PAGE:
Lone walking through unpeopled countryside, which has been a theme throughout this study, can less readily be experienced and celebrated in our own times. The last great literary pedestrian journey of the twentieth century in Britain was W. G. Sebald’s walk down the Suffolk coast from Lowestoft. The Rings of Saturn is a meditation on the decline of communities, families, and empires. The most extensive description of a place is an account of Dunwich, which was overcome by waves in the Middle Ages. The pollution of the land and the sea is a recurring theme. ‘Every year,’ Sebald writes, ‘the rivers bear thousands of tons of mercury, cadmium and lead, and mountains of fertilizer and pesticides, out into the North Sea. A substantial proportion of the heavy metals and other toxic substances sink into the waters of the Dogger Bank, where a third of the fish are now born with strange deformities and excrescences.’ There is no compensation to be found in farmland, which is mechanized and almost completely devoid of people.
Towards the end of the book, Sebald turns inland from Orford: I walked for nearly four hours, and in all that time I saw nothing apart from harvested cornfields stretching away into the distance under a sky heavy with clouds, and dark islands of trees surrounding the farmsteads which stood well back from the road, a mile or two apart from each other. I encountered hardly any vehicles while treading this seemingly unending straight, and I knew then as little as I know now whether walking in this solitary way was more of a pleasure or a pain. Such expeditions had always required the walker to render invisible those who worked on the land they travelled through. Now the emptiness of the fields is a measure not of free space but of the continuing displacement of people by machines.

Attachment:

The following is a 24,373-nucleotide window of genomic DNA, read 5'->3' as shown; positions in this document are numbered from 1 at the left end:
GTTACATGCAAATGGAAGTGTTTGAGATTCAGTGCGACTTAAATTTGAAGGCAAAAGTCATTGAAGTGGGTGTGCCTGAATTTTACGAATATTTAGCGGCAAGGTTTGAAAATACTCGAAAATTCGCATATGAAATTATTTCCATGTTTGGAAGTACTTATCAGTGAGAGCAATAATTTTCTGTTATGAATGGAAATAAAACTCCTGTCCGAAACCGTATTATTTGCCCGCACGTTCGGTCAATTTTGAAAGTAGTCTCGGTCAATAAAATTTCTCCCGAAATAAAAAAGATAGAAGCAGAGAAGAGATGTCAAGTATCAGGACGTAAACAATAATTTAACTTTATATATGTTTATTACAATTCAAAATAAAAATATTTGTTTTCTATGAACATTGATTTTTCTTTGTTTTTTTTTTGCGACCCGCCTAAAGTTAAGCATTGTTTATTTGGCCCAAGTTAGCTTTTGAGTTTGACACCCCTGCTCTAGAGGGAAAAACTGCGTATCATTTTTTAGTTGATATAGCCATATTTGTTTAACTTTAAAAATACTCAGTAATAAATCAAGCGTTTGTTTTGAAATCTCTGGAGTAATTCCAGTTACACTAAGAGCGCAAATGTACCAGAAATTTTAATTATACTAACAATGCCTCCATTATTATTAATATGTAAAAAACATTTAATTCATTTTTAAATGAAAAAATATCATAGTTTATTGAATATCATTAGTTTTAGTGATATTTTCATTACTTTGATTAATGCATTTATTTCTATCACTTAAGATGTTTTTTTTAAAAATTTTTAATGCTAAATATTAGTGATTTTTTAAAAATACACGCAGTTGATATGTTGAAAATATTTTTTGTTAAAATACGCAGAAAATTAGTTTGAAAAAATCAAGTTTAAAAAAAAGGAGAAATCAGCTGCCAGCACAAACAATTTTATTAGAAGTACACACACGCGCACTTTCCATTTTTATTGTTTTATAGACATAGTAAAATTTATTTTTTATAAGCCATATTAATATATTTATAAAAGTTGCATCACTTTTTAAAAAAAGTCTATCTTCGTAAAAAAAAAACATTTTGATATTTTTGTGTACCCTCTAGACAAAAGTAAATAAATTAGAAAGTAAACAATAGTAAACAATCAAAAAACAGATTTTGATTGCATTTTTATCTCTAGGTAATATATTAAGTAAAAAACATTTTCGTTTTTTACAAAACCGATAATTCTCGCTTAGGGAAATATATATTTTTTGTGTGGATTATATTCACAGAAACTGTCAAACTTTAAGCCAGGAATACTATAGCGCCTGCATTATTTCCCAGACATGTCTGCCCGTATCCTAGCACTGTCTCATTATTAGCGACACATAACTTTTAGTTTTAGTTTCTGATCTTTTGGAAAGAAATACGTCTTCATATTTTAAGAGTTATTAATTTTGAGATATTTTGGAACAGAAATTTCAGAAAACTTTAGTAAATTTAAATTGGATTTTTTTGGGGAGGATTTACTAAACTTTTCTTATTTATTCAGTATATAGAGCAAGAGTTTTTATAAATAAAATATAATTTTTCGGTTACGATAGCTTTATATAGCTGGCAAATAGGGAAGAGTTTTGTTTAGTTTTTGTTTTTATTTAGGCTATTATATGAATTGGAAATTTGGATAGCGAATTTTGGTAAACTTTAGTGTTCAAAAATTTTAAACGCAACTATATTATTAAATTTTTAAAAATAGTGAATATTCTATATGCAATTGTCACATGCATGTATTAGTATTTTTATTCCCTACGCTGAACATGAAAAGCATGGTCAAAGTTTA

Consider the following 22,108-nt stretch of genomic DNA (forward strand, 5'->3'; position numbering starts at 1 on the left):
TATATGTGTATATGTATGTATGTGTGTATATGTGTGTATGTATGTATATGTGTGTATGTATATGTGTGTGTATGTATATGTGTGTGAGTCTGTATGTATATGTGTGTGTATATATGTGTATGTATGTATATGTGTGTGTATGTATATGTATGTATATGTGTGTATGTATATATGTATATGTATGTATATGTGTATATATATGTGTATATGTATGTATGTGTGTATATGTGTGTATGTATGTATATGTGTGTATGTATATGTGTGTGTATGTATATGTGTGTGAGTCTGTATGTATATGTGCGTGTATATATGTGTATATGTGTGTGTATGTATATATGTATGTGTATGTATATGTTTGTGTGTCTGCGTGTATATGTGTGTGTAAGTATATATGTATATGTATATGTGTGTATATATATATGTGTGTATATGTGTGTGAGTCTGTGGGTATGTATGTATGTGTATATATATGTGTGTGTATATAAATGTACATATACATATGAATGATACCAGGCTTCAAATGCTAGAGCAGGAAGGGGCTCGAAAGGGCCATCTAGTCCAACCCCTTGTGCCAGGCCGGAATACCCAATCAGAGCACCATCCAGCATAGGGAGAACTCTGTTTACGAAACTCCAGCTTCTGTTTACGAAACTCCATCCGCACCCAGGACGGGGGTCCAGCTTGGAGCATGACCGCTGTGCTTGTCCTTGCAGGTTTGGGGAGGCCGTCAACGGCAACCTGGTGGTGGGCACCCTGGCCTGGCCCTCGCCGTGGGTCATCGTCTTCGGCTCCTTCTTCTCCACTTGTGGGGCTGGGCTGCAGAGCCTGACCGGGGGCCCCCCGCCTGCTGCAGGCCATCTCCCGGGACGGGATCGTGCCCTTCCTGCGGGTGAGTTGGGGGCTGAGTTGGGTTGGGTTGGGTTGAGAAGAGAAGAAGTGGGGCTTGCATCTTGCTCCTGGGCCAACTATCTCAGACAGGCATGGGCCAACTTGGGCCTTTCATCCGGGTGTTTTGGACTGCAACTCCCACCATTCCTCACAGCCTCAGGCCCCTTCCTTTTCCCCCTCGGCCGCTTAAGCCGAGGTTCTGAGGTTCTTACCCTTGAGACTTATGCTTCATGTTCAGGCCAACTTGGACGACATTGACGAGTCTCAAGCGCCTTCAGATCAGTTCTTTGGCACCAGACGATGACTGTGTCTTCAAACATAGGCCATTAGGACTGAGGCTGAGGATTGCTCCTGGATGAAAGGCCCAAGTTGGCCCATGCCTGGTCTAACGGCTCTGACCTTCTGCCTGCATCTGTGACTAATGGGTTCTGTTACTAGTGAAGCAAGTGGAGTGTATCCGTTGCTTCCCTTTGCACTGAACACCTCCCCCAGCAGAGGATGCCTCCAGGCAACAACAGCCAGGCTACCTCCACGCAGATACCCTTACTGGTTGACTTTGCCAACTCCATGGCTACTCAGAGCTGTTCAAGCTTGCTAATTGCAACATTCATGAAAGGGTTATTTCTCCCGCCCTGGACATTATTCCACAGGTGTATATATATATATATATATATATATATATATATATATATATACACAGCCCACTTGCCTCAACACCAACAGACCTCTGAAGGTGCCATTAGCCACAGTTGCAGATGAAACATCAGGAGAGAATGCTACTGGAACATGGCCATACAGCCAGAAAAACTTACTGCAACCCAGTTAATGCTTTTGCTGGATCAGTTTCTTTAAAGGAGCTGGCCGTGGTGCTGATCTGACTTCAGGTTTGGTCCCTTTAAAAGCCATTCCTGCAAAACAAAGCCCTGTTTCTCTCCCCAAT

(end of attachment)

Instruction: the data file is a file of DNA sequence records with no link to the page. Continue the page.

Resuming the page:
At the same time, exploration of extreme nature, long the subject of public fascination and literary celebration, is irredeemably compromised. None of the early-twenty-first-century adventurers suppose they travel in search of a prelapsarian creation. At best they are using whatever publicity they can attract to draw attention to problems of pollution and global warming that are not readily visible from within urban societies. A recent contribution to this genre of travel literature, Dan Richards’ Outpost: A Journey to the Wild Ends of the Earth, begins by citing Jack Kerouac: ‘no man should go through life without once experiencing healthy, even bored solitude in the wilderness’. It then recognizes that such an enterprise can only be justified if it is used to bear witness to the harm being caused to the remotest corners of the planet: